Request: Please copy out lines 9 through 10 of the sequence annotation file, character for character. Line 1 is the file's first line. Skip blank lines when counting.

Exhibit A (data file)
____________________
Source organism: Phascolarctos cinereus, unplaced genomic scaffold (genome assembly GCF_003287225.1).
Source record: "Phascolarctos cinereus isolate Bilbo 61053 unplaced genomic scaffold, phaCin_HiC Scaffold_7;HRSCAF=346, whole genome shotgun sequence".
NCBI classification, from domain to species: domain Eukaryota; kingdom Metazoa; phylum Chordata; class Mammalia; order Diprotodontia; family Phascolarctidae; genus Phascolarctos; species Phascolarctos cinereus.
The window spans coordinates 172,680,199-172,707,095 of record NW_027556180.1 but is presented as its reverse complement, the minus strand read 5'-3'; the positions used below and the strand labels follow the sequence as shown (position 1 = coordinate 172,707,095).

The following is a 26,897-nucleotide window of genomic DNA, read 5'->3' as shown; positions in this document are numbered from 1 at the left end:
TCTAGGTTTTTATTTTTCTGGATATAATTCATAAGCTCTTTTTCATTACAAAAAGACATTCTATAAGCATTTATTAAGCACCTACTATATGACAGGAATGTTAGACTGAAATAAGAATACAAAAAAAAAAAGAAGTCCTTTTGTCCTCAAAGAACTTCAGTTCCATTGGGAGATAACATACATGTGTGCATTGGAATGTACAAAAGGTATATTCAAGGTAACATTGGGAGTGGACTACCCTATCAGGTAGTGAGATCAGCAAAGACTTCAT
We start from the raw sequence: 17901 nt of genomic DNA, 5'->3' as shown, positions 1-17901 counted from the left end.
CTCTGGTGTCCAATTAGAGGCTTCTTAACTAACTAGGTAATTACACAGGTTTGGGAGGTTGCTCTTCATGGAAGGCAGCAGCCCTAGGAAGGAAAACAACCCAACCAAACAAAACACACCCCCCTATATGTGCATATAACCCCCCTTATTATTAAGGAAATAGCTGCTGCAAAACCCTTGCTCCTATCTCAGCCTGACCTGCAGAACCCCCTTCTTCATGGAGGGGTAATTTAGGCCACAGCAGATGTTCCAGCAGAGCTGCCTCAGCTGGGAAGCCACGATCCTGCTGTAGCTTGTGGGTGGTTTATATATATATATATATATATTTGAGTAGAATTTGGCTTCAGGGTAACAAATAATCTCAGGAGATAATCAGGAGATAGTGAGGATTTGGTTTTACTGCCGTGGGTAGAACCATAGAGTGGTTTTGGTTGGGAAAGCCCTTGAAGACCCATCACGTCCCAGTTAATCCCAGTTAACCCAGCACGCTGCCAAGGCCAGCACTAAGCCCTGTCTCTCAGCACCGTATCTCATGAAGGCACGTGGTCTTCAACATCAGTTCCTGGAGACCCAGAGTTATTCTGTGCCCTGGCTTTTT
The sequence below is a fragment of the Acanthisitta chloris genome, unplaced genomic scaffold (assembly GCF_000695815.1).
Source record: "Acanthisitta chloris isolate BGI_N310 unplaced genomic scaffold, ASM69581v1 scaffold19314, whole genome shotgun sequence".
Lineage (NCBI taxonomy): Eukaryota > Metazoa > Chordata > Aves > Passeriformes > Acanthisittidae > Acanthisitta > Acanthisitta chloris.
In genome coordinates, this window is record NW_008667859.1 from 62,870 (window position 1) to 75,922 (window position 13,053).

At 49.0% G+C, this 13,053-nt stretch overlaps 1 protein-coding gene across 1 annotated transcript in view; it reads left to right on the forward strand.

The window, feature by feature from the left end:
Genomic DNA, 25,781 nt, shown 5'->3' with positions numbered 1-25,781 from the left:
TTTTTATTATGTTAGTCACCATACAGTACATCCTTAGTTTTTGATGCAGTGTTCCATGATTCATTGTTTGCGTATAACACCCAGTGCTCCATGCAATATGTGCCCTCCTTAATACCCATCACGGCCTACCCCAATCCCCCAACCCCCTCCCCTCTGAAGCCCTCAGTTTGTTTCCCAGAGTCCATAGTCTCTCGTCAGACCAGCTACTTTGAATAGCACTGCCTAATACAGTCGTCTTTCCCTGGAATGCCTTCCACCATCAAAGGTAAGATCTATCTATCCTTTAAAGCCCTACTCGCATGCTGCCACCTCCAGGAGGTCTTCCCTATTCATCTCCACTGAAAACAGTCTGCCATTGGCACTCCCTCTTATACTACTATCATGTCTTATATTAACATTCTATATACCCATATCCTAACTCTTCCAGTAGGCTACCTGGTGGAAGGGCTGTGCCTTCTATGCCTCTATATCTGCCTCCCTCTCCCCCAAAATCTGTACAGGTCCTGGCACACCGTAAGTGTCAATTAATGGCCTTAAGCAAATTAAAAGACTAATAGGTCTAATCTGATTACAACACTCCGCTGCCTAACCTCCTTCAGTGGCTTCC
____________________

The sequence below is a fragment of the Acanthisitta chloris genome, unplaced genomic scaffold (assembly GCF_000695815.1).
Source record: "Acanthisitta chloris isolate BGI_N310 unplaced genomic scaffold, ASM69581v1 scaffold19314, whole genome shotgun sequence".